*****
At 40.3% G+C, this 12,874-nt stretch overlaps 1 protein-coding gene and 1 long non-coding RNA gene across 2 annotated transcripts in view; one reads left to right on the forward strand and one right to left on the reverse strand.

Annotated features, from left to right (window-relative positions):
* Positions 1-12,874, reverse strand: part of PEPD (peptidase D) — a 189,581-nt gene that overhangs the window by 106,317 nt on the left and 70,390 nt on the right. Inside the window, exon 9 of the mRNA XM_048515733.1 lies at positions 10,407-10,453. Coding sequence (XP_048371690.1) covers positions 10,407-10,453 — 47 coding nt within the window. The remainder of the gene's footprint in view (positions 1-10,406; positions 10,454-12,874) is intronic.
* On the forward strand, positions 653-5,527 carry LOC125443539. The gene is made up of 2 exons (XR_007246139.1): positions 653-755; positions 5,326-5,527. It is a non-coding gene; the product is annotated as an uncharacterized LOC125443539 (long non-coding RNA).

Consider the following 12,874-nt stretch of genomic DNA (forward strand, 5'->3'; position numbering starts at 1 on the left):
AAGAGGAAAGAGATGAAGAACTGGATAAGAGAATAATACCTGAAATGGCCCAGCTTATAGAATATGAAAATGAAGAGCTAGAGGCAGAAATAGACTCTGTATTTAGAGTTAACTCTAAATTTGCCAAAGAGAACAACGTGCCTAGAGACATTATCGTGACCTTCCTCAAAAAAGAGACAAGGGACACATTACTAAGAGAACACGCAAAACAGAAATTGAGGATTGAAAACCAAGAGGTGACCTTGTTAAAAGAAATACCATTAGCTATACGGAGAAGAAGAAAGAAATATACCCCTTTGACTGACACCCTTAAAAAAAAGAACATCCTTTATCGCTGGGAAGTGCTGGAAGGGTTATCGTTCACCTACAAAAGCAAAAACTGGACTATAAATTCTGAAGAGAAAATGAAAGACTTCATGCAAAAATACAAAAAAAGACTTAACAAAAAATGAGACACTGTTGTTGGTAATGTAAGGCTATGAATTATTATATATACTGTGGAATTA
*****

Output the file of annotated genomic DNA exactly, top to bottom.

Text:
At 40.3% G+C, this 12,874-nt stretch overlaps 1 protein-coding gene and 1 long non-coding RNA gene across 2 annotated transcripts in view; one reads left to right on the forward strand and one right to left on the reverse strand.

Annotated features, from left to right (window-relative positions):
* Positions 1-12,874, reverse strand: part of PEPD (peptidase D) — a 189,581-nt gene that overhangs the window by 106,317 nt on the left and 70,390 nt on the right. Inside the window, exon 9 of the mRNA XM_048515733.1 lies at positions 10,407-10,453. Coding sequence (XP_048371690.1) covers positions 10,407-10,453 — 47 coding nt within the window. The remainder of the gene's footprint in view (positions 1-10,406; positions 10,454-12,874) is intronic.
* On the forward strand, positions 653-5,527 carry LOC125443539. The gene is made up of 2 exons (XR_007246139.1): positions 653-755; positions 5,326-5,527. It is a non-coding gene; the product is annotated as an uncharacterized LOC125443539 (long non-coding RNA).

Consider the following 12,874-nt stretch of genomic DNA (forward strand, 5'->3'; position numbering starts at 1 on the left):
AAGAGGAAAGAGATGAAGAACTGGATAAGAGAATAATACCTGAAATGGCCCAGCTTATAGAATATGAAAATGAAGAGCTAGAGGCAGAAATAGACTCTGTATTTAGAGTTAACTCTAAATTTGCCAAAGAGAACAACGTGCCTAGAGACATTATCGTGACCTTCCTCAAAAAAGAGACAAGGGACACATTACTAAGAGAACACGCAAAACAGAAATTGAGGATTGAAAACCAAGAGGTGACCTTGTTAAAAGAAATACCATTAGCTATACGGAGAAGAAGAAAGAAATATACCCCTTTGACTGACACCCTTAAAAAAAAGAACATCCTTTATCGCTGGGAAGTGCTGGAAGGGTTATCGTTCACCTACAAAAGCAAAAACTGGACTATAAATTCTGAAGAGAAAATGAAAGACTTCATGCAAAAATACAAAAAAAGACTTAACAAAAAATGAGACACTGTTGTTGGTAATGTAAGGCTATGAATTATTATATATACTGTGGAATTA